It is the GOP field that gets to take center stage at CNBC's presidential debate Wednesday night, but Democratic candidates Bernie Sanders and Hillary Clinton aren't sitting the conversation out entirely -- even if there is baseball to watch.
Sanders will be competing with the debate and is hosting his own live town meeting online with students and young people. If you'd rather ask Bernie a question than you would Trump, you can tweet it out using #StudentsForBernie.
The Vermont senator has yet to comment on Lindsey Graham's big zinger delivered at second-tier Republican debate. "[Sanders] went to the Soviet Union on his honeymoon, and I don't think he ever came back," the South Carolina senator quipped.
As for Clinton, she's hosting a game night of sorts.
Her campaign put together a bit of side entertainment for her supporters ahead of the Republican showdown, asking people who they would want to face off against in debate (apparently somebody's camp is pretty confident she has the Democratic nomination locked down).
"Whether you want to see her shred Marco Rubio's stance on women's rights or do her spectacular Trump impression right to his face, there are really no bad choices," a promotional email from her camp reads. "Vote now! (Trust me, it'll make you feel better when you watch tonight.)"
Clinton is returning a favor both candidates dealt her during the Democratic debate earlier this month.
Trump live tweeted the debate, writing, "Sorry, there is no STAR on the stage tonight," in one message. Rubio set up his own Democratic Debate Bingo in which players mark a space when they hear "Socialist/Democrat talking points, and other outdated ideas."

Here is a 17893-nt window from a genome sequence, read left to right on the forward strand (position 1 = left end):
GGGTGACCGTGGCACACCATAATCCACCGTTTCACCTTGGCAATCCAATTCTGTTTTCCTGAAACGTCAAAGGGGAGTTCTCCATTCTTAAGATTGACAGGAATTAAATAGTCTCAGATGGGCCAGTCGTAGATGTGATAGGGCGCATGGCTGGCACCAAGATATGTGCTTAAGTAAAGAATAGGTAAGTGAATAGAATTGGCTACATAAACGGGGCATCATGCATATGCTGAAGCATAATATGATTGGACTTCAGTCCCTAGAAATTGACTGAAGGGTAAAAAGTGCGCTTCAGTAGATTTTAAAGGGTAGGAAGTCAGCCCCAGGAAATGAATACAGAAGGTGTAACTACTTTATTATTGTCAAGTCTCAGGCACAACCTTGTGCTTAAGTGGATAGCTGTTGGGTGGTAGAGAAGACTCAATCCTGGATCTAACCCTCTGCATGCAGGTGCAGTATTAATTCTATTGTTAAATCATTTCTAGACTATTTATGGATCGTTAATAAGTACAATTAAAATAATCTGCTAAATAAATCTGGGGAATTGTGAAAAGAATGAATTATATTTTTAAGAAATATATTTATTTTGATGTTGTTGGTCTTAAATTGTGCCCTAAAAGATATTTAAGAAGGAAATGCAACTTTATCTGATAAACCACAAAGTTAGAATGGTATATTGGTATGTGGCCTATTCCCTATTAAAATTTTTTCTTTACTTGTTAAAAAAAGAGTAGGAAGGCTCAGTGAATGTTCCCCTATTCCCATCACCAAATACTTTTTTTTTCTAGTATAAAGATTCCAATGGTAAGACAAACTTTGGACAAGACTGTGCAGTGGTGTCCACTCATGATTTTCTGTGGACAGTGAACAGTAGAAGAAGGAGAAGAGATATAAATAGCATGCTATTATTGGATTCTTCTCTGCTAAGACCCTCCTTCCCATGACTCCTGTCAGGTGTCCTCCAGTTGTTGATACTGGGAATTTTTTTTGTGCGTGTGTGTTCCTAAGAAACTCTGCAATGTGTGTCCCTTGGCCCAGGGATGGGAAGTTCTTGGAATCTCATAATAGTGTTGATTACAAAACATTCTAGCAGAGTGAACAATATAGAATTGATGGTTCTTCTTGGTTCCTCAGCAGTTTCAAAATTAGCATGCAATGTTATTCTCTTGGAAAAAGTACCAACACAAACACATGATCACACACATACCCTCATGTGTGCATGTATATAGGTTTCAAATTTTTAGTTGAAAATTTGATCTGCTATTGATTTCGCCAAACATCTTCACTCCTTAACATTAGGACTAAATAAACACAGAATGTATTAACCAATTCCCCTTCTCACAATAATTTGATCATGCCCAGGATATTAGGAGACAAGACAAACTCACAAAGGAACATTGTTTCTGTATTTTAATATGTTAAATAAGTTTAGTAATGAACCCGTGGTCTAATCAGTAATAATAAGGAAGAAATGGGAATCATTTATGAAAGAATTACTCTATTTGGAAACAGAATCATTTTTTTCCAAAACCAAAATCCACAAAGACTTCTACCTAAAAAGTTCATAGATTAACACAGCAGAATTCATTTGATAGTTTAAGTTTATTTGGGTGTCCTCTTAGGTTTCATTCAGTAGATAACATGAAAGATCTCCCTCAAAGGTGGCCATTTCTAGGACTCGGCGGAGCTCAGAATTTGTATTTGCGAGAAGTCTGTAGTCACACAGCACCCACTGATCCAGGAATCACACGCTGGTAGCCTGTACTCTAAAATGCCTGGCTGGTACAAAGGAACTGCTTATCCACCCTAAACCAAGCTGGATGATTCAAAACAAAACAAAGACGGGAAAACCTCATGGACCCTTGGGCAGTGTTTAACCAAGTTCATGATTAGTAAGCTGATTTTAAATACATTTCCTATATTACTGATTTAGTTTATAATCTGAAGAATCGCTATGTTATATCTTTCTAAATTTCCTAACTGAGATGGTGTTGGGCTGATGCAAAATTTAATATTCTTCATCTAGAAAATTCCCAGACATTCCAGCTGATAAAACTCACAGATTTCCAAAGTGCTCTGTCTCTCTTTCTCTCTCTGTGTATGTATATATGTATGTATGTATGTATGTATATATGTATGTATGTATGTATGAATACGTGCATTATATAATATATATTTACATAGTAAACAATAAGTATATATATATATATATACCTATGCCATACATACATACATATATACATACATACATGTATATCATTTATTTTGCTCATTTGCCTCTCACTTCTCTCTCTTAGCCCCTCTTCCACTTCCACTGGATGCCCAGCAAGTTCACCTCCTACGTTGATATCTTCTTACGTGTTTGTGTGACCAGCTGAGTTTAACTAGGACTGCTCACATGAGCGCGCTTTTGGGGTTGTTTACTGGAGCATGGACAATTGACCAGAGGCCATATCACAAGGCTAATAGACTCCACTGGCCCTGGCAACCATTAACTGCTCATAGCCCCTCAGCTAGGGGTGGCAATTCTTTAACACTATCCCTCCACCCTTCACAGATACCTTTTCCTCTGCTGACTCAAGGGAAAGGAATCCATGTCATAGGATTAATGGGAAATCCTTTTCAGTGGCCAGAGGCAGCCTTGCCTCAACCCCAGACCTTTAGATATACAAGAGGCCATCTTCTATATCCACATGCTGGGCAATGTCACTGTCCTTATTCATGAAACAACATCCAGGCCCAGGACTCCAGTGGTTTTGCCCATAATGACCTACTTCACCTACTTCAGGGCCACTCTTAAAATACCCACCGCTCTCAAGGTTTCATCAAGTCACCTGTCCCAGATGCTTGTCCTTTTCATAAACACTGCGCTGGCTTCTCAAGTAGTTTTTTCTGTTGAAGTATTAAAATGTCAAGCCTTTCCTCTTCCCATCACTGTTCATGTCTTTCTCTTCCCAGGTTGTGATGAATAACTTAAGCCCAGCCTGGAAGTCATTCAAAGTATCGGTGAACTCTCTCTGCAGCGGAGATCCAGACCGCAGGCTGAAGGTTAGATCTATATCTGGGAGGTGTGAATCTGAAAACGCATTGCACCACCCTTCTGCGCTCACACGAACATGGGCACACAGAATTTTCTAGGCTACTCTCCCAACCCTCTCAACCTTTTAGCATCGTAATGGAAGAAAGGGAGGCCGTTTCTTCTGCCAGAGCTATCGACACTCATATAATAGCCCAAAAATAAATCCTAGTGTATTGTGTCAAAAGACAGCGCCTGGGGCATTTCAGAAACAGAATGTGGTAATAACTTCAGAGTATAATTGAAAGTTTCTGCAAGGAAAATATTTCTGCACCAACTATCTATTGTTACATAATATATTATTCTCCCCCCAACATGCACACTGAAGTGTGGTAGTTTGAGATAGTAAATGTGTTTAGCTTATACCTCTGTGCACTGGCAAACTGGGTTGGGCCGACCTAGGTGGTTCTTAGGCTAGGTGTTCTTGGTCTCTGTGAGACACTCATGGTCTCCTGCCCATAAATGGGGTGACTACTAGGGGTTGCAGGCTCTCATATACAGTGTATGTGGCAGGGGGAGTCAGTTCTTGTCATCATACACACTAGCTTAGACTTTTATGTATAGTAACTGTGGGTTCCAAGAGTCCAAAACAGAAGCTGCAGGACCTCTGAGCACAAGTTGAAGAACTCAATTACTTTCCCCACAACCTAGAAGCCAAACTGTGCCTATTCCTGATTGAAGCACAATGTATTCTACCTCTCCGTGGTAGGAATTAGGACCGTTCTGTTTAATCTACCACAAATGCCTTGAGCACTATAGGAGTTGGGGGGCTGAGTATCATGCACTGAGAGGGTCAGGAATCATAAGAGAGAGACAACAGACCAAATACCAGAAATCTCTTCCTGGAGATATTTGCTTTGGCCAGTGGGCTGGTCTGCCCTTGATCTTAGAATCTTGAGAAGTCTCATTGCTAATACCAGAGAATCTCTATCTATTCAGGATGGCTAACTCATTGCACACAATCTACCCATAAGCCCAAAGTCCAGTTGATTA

The Florida senator may come to regret that decision, as Newsweek appears to have drawn a page from his playbook and has put together its own GOP debate drinking bingo. Chris Christie is actually selling debate bingo cards on his website.
One person who isn't tweeting tonight's debate is Scott Walker, who dropped out of the race in September. The Wisconsin governor who was initially considered to be one of the field's strongest candidates hasn't touched his Twitter account since announcing the end of his campaign. Not only has he not done any tweeting, but he has also failed to remove the line "principled conservative running for POTUS" from his profile.
Mum's been the word from third-place Dem candidate Martin O'Malley -- at least so far. He sent out his last tweet on Tuesday.
This article is commentary by an independent contributor. At the time of publication, the author held no positions in the stocks mentioned.